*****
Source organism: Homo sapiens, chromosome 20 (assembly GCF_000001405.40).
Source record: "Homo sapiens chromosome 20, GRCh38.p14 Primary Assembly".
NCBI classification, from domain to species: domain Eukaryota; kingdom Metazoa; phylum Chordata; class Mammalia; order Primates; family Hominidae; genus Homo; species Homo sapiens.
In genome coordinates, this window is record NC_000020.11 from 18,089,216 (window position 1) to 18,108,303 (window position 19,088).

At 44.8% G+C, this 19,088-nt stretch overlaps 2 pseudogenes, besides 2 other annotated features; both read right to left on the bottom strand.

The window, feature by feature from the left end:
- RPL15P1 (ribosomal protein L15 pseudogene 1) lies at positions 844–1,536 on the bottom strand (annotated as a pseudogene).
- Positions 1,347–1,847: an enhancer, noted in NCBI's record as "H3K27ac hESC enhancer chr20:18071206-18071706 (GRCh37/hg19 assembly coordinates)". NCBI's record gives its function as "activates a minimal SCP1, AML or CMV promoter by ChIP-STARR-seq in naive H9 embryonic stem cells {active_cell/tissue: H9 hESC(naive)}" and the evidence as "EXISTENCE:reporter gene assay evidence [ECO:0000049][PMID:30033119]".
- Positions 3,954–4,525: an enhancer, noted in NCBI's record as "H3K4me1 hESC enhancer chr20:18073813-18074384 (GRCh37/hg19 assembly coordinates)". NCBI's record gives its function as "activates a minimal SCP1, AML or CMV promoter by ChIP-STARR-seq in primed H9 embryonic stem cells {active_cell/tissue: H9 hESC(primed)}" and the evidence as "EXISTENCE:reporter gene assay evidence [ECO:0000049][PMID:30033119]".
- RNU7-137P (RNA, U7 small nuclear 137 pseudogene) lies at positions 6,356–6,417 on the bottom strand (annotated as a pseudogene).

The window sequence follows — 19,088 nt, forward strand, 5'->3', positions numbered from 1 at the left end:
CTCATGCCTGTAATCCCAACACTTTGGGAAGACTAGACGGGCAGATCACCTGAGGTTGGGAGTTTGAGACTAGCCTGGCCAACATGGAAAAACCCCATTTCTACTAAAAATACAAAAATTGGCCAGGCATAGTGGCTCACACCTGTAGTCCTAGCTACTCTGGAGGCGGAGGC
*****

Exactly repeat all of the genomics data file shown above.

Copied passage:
Source organism: Homo sapiens, chromosome 20 (assembly GCF_000001405.40).
Source record: "Homo sapiens chromosome 20, GRCh38.p14 Primary Assembly".
NCBI classification, from domain to species: domain Eukaryota; kingdom Metazoa; phylum Chordata; class Mammalia; order Primates; family Hominidae; genus Homo; species Homo sapiens.
In genome coordinates, this window is record NC_000020.11 from 18,089,216 (window position 1) to 18,108,303 (window position 19,088).

At 44.8% G+C, this 19,088-nt stretch overlaps 2 pseudogenes, besides 2 other annotated features; both read right to left on the bottom strand.

The window, feature by feature from the left end:
- RPL15P1 (ribosomal protein L15 pseudogene 1) lies at positions 844–1,536 on the bottom strand (annotated as a pseudogene).
- Positions 1,347–1,847: an enhancer, noted in NCBI's record as "H3K27ac hESC enhancer chr20:18071206-18071706 (GRCh37/hg19 assembly coordinates)". NCBI's record gives its function as "activates a minimal SCP1, AML or CMV promoter by ChIP-STARR-seq in naive H9 embryonic stem cells {active_cell/tissue: H9 hESC(naive)}" and the evidence as "EXISTENCE:reporter gene assay evidence [ECO:0000049][PMID:30033119]".
- Positions 3,954–4,525: an enhancer, noted in NCBI's record as "H3K4me1 hESC enhancer chr20:18073813-18074384 (GRCh37/hg19 assembly coordinates)". NCBI's record gives its function as "activates a minimal SCP1, AML or CMV promoter by ChIP-STARR-seq in primed H9 embryonic stem cells {active_cell/tissue: H9 hESC(primed)}" and the evidence as "EXISTENCE:reporter gene assay evidence [ECO:0000049][PMID:30033119]".
- RNU7-137P (RNA, U7 small nuclear 137 pseudogene) lies at positions 6,356–6,417 on the bottom strand (annotated as a pseudogene).

The window sequence follows — 19,088 nt, forward strand, 5'->3', positions numbered from 1 at the left end:
CTCATGCCTGTAATCCCAACACTTTGGGAAGACTAGACGGGCAGATCACCTGAGGTTGGGAGTTTGAGACTAGCCTGGCCAACATGGAAAAACCCCATTTCTACTAAAAATACAAAAATTGGCCAGGCATAGTGGCTCACACCTGTAGTCCTAGCTACTCTGGAGGCGGAGGC